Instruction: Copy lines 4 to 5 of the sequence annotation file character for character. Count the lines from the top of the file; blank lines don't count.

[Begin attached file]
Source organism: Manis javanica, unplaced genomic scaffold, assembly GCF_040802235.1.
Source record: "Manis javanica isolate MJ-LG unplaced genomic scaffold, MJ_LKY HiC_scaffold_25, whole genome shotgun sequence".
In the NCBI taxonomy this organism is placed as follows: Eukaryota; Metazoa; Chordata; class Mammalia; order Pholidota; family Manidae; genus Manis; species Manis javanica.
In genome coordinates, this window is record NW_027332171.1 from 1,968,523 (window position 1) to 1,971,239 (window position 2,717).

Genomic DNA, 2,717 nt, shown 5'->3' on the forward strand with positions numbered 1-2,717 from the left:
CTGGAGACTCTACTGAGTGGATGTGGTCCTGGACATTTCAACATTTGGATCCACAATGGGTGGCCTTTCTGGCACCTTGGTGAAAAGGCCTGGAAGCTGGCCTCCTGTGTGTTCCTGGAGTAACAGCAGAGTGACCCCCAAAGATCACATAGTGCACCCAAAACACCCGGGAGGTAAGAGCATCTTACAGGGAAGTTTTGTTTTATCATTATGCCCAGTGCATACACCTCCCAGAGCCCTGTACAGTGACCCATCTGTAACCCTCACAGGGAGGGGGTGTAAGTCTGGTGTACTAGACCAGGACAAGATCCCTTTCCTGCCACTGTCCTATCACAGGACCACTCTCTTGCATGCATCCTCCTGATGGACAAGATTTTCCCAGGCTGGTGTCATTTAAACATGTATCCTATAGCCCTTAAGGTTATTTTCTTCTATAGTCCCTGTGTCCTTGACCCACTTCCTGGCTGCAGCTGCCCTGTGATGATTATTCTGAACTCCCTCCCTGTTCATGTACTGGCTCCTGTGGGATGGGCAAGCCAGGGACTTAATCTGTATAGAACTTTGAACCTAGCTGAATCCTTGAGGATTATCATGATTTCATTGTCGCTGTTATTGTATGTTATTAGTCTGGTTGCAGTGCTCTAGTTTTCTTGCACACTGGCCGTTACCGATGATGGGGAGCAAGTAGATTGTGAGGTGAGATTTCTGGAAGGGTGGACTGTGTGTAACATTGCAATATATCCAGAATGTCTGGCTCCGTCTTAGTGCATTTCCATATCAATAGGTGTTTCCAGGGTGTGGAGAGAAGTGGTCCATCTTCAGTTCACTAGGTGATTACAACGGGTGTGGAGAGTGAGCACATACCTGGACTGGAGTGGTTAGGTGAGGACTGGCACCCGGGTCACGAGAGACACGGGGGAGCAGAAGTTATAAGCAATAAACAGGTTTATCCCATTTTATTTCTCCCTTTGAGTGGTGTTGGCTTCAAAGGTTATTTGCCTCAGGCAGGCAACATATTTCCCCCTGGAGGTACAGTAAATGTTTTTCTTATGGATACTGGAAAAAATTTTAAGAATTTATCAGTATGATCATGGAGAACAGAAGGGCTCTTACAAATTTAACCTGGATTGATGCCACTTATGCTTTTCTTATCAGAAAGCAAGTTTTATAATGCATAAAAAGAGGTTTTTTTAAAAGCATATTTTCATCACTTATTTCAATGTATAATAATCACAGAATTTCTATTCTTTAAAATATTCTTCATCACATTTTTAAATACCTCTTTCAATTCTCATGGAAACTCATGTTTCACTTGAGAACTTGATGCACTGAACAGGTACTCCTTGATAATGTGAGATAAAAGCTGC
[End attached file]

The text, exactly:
In genome coordinates, this window is record NW_027332171.1 from 1,968,523 (window position 1) to 1,971,239 (window position 2,717).

Genomic DNA, 2,717 nt, shown 5'->3' on the forward strand with positions numbered 1-2,717 from the left: